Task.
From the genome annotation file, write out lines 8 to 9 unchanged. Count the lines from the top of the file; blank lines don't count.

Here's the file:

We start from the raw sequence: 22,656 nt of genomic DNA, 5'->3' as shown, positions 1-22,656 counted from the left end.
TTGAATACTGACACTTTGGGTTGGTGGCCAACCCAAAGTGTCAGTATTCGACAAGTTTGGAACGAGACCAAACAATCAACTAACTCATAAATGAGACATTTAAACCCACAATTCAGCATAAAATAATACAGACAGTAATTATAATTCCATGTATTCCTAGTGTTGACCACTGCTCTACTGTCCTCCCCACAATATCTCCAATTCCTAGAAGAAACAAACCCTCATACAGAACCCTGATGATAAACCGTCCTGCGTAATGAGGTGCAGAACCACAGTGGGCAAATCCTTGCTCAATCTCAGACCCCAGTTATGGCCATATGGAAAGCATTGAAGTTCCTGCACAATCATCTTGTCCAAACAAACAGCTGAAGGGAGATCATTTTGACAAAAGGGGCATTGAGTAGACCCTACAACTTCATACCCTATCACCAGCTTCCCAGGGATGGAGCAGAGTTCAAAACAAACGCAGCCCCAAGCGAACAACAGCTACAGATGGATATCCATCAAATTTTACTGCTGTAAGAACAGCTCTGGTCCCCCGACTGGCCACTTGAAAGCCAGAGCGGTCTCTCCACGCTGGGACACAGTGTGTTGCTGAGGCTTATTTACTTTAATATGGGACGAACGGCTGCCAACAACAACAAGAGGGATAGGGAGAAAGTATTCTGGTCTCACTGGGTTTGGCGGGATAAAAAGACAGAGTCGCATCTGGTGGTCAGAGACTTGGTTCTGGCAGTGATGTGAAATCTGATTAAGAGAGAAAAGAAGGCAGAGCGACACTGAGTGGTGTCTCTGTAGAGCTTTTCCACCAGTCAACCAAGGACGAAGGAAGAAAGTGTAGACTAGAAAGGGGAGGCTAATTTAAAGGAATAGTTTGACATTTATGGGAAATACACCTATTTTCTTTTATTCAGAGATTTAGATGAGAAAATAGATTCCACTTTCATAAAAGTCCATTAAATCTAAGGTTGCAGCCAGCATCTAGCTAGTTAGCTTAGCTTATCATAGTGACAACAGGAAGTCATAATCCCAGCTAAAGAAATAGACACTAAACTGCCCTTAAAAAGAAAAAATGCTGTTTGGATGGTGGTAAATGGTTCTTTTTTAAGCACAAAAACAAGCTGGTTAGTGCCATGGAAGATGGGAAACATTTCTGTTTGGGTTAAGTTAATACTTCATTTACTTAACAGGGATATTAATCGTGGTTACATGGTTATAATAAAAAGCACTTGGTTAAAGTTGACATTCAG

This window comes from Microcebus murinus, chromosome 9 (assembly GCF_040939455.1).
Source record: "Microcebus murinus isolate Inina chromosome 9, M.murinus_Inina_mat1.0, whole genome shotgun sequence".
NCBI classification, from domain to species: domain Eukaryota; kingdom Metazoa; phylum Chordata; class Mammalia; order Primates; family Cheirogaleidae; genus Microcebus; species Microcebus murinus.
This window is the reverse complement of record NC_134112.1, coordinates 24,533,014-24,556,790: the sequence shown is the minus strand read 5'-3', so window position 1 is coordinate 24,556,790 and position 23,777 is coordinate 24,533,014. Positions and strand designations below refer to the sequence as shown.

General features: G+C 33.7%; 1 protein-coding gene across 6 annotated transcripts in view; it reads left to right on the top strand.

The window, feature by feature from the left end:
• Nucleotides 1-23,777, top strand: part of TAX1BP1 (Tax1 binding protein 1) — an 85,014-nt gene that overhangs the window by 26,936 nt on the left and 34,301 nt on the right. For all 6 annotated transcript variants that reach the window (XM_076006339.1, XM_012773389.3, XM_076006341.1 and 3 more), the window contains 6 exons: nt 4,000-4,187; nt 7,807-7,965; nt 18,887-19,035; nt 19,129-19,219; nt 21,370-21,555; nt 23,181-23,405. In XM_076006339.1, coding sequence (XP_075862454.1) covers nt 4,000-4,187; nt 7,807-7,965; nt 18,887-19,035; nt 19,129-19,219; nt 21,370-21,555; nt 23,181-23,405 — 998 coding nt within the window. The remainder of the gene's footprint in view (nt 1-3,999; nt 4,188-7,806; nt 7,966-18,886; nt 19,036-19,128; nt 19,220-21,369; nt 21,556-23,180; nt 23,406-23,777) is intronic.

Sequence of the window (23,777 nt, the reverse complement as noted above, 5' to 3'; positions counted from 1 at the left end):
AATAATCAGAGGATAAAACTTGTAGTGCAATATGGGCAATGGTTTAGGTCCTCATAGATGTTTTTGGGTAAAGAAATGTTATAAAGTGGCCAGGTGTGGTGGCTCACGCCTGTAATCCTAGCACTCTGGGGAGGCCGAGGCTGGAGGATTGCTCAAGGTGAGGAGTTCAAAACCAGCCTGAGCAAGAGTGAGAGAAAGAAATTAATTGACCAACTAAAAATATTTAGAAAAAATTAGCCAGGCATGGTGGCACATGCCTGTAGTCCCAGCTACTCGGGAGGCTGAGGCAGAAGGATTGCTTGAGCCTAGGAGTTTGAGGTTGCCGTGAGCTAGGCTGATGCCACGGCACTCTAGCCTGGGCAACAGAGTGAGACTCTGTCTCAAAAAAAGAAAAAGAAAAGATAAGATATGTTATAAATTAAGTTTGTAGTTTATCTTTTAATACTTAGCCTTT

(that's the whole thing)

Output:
The window, feature by feature from the left end:
• Nucleotides 1-23,777, top strand: part of TAX1BP1 (Tax1 binding protein 1) — an 85,014-nt gene that overhangs the window by 26,936 nt on the left and 34,301 nt on the right. For all 6 annotated transcript variants that reach the window (XM_076006339.1, XM_012773389.3, XM_076006341.1 and 3 more), the window contains 6 exons: nt 4,000-4,187; nt 7,807-7,965; nt 18,887-19,035; nt 19,129-19,219; nt 21,370-21,555; nt 23,181-23,405. In XM_076006339.1, coding sequence (XP_075862454.1) covers nt 4,000-4,187; nt 7,807-7,965; nt 18,887-19,035; nt 19,129-19,219; nt 21,370-21,555; nt 23,181-23,405 — 998 coding nt within the window. The remainder of the gene's footprint in view (nt 1-3,999; nt 4,188-7,806; nt 7,966-18,886; nt 19,036-19,128; nt 19,220-21,369; nt 21,556-23,180; nt 23,406-23,777) is intronic.